Twitching for storm petrels

The broch on the island of Mousa where many a storm petrel reside in the summertime.  Credit: Robert Furness.

Every year thousands of storm petrels summer on the remote islands to the north of Scotland. The arduous journey to see the small seabirds demands more than a birdwatcher’s interest — it requires the tenacity of a “twitcher,” someone who travels far to find rare birds. I made that trip, and here’s the resulting radio piece that aired on NPR’s Weekend Edition Sunday today.

Download the audio here.


Host intro: A twitcher is British slang for a person who will travel long distances to spot as many hard to find birds as possible. Reporter Ari Daniel Shapiro became a twitcher this past summer in search of European storm petrels. These small dark birds spend the summer on the Shetland Islands – that spray of a hundred or so islands to the north of Scotland. One way to find them is to take a ferry from
Shetland’s main island to the smaller, unpopulated island of Mousa ‐‐ in the middle of a damp and chilly night, then stroll about in the mud for a few hours.

Ari: I made the short boat ride to Mousa last summer with a tour group numbering about 25, each of us hoping to spot storm petrels. We chugged through the near darkness. You could hardly tell the difference between the black sky and the inky water. And after about 15 minutes, we landed…

Ari: …and we started walking along the sometimes stony, but mostly muddy path near the shoreline. The coastline was dramatic, with these massive fingers of rock that extended into the sea. The damp mist was so thick, it tickled our faces.

We walked with our guide, a jovial Shetlander in his 60s named Tom Jamieson. He sported a well‐trimmed, white goatee and he moved with an easy familiarity across the island, wiping the fog from his eyeglasses from time to time. Jamieson’s been leading this tour, in one form or another, since 1971.

Jamieson: We used to do it one night in the summer. I used to get a friend of mine to help me because I had a much smaller boat then. And it just sort of started from there, you know.

Ari: These days, Jamieson runs the nighttime tour twice a week from late May to early July. He’s come to rely on his wife and his two sons for help because it’s a full season. There’s no shortage of people flocking from all over the world to do the tour and to walk this very same path.

Ari: All of a sudden, Jamieson came to a halt. Our walk had brought us to a beach covered in these smooth, oval stones.

Jamieson: They’re here, right under our feet. Just in here. They’re actually just under the stones, in the nests. That’s where the nests is. Don’t go on the stones though.

Ari: But this wasn’t the place where Jamieson said we’d find the largest number of petrels. That was up ahead, so we kept walking through the grass and sticky mud until we came to a broch – that’s a fortified dwelling built 2000 years ago by an ancient Celtic people. It looked like a stout, stone tower, as wide as a schoolbus, and as tall as one too. Jamieson had gotten ahead of me and was already standing in the entrance of the broch. So I hurried to catch up with him.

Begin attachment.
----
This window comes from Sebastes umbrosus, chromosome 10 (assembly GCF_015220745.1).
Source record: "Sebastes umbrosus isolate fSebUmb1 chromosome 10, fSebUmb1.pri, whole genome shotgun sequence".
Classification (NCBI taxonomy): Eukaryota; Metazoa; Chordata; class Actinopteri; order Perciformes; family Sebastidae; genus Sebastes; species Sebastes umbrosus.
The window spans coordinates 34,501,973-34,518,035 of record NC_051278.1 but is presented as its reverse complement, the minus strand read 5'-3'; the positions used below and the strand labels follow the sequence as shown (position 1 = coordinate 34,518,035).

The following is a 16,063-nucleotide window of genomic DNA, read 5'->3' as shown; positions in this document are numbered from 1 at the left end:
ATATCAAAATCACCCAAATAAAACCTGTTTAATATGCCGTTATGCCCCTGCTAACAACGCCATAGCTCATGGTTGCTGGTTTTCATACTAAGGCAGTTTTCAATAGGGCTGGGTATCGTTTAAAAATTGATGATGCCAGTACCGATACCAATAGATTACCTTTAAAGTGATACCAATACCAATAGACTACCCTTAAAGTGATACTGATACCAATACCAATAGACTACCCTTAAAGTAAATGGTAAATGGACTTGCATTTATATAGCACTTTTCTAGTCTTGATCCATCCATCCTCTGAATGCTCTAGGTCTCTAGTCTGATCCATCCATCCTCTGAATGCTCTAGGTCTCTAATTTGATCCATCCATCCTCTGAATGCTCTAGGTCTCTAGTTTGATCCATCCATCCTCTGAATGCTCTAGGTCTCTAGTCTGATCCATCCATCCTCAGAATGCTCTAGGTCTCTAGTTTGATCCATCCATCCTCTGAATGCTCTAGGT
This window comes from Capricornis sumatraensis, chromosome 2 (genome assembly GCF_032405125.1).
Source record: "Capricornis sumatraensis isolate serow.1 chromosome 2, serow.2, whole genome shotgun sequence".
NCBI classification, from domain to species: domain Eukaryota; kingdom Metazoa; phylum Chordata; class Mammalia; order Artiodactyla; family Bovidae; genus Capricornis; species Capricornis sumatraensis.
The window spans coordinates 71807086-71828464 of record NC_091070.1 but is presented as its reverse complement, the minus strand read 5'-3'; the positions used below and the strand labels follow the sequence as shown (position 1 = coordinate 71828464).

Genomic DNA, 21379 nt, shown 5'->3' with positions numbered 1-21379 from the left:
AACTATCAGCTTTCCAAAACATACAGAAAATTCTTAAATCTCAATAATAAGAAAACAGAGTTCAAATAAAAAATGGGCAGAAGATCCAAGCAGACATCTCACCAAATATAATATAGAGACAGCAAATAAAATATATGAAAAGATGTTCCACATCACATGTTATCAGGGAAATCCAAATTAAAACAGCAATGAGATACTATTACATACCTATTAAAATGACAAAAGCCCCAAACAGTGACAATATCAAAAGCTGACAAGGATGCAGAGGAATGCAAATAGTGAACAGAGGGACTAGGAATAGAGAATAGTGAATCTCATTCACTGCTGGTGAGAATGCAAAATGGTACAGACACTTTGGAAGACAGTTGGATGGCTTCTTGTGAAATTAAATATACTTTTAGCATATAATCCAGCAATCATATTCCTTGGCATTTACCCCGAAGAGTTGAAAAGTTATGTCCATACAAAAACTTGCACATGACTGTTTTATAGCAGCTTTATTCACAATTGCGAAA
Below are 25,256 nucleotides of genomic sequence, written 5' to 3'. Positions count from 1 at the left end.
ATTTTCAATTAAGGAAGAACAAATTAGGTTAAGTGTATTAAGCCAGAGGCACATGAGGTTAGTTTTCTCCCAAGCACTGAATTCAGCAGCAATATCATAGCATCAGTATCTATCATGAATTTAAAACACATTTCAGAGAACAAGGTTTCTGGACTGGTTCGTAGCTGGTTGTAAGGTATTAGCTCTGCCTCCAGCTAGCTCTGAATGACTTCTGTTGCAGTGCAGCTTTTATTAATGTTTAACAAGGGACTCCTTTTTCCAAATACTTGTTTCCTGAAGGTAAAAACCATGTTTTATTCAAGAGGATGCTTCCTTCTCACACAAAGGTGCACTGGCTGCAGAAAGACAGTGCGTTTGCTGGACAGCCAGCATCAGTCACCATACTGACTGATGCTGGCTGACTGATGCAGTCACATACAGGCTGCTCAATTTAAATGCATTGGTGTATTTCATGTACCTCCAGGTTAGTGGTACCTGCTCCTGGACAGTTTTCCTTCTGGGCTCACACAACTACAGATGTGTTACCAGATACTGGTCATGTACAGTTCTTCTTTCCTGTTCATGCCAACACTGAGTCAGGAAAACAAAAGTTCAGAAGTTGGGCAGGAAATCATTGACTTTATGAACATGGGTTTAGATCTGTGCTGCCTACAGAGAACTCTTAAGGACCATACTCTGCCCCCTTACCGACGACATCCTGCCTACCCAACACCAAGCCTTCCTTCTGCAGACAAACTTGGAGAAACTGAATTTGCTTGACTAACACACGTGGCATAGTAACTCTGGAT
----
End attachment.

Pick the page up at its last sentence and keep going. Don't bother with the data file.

Jamieson: Oh, you’re here again.

Ari: Yeah, maybe I’ll check it out.

Jamieson: Yeah, yeah, come in. Yes, in you go. Now, you can hear the storm petrels in the broch here. And the storm petrels actually come in through the walls, in between the stones and the crevices. They’re actually nesting just in the walls.

Ari: The broch is home for many of the storm petrels here. Their numbers on Mousa have doubled since the mid‐1990s. That’s good news considering how vulnerable the birds are to climate change, and to predation as well. It turned out the best place to hear the petrels was a small pile of rocks just outside the broch.

Ari: They sounded like little, whirring pixies or tiny, purring kittens.

Jamieson: Sort of a churry noise with a hiccup at the end.

Ari: Do you like the noise?

Jamieson: It’s a lovely noise. Very soothing noise, I think.

Ari: Why are they making that noise?

Jamieson: What they’re doing is they’re calling for their mate that’s coming back from being out at sea fishing. They say they can be away as long as 3 days at a time before they come back. They change over with the one sitting in the nest.

Ari: And the one sitting in the nest is warming the egg?

Jamieson: Yes, sitting on the egg to hatch it, yes. Then the other one comes back and they change over: the other one goes fishing.

Ari: Back inside the broch, I climbed up the narrow staircase along the perimeter. The top opened to the sky and suddenly, the island of Mousa was all around me. Tiny, dark shapes darted everywhere, circling and soaring before squeezing their way through the stones and into the black depths of the broch. The comforting purr of hundreds of storm petrels emanated quietly from inside. A couple months later, these birds would begin their epic migration southwards to the seas off South Africa. But on that summer night, they nestled together, whirring away, scanning the airwaves for their mate, and keeping the next generation warm.

For NPR News, I’m Ari Daniel Shapiro.


~ by Ari Daniel on November 29, 2009.

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